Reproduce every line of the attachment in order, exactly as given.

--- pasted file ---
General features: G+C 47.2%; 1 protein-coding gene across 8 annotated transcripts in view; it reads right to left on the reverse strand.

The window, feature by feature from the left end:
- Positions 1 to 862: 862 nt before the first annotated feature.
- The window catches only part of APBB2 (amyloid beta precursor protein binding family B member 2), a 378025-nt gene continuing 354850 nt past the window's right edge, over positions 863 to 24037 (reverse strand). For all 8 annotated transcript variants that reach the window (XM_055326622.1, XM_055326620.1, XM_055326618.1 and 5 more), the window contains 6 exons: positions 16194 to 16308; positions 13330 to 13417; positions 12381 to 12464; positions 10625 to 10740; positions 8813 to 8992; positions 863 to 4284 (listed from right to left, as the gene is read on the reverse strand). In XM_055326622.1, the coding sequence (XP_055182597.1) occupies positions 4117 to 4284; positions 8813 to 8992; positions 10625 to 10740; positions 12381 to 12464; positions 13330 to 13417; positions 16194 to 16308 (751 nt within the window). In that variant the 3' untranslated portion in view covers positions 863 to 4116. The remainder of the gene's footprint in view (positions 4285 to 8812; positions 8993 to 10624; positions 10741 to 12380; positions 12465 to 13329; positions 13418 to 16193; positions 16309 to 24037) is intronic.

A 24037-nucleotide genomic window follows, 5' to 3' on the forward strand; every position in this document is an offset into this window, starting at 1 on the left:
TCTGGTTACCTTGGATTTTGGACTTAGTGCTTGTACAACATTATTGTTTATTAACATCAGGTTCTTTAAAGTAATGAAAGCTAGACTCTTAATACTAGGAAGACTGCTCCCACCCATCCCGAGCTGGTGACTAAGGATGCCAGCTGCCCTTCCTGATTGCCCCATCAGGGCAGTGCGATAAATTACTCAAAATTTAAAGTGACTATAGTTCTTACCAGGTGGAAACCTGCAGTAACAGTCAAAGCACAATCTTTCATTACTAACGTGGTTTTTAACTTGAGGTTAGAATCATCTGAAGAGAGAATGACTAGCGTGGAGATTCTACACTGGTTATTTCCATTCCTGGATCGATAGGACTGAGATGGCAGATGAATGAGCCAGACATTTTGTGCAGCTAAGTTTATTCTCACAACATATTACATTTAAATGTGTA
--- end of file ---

General features: G+C 47.2%; 1 protein-coding gene across 8 annotated transcripts in view; it reads right to left on the reverse strand.

The window, feature by feature from the left end:
- Positions 1 to 862: 862 nt before the first annotated feature.
- The window catches only part of APBB2 (amyloid beta precursor protein binding family B member 2), a 378025-nt gene continuing 354850 nt past the window's right edge, over positions 863 to 24037 (reverse strand). For all 8 annotated transcript variants that reach the window (XM_055326622.1, XM_055326620.1, XM_055326618.1 and 5 more), the window contains 6 exons: positions 16194 to 16308; positions 13330 to 13417; positions 12381 to 12464; positions 10625 to 10740; positions 8813 to 8992; positions 863 to 4284 (listed from right to left, as the gene is read on the reverse strand). In XM_055326622.1, the coding sequence (XP_055182597.1) occupies positions 4117 to 4284; positions 8813 to 8992; positions 10625 to 10740; positions 12381 to 12464; positions 13330 to 13417; positions 16194 to 16308 (751 nt within the window). In that variant the 3' untranslated portion in view covers positions 863 to 4116. The remainder of the gene's footprint in view (positions 4285 to 8812; positions 8993 to 10624; positions 10741 to 12380; positions 12465 to 13329; positions 13418 to 16193; positions 16309 to 24037) is intronic.

A 24037-nucleotide genomic window follows, 5' to 3' on the forward strand; every position in this document is an offset into this window, starting at 1 on the left:
TCTGGTTACCTTGGATTTTGGACTTAGTGCTTGTACAACATTATTGTTTATTAACATCAGGTTCTTTAAAGTAATGAAAGCTAGACTCTTAATACTAGGAAGACTGCTCCCACCCATCCCGAGCTGGTGACTAAGGATGCCAGCTGCCCTTCCTGATTGCCCCATCAGGGCAGTGCGATAAATTACTCAAAATTTAAAGTGACTATAGTTCTTACCAGGTGGAAACCTGCAGTAACAGTCAAAGCACAATCTTTCATTACTAACGTGGTTTTTAACTTGAGGTTAGAATCATCTGAAGAGAGAATGACTAGCGTGGAGATTCTACACTGGTTATTTCCATTCCTGGATCGATAGGACTGAGATGGCAGATGAATGAGCCAGACATTTTGTGCAGCTAAGTTTATTCTCACAACATATTACATTTAAATGTGTA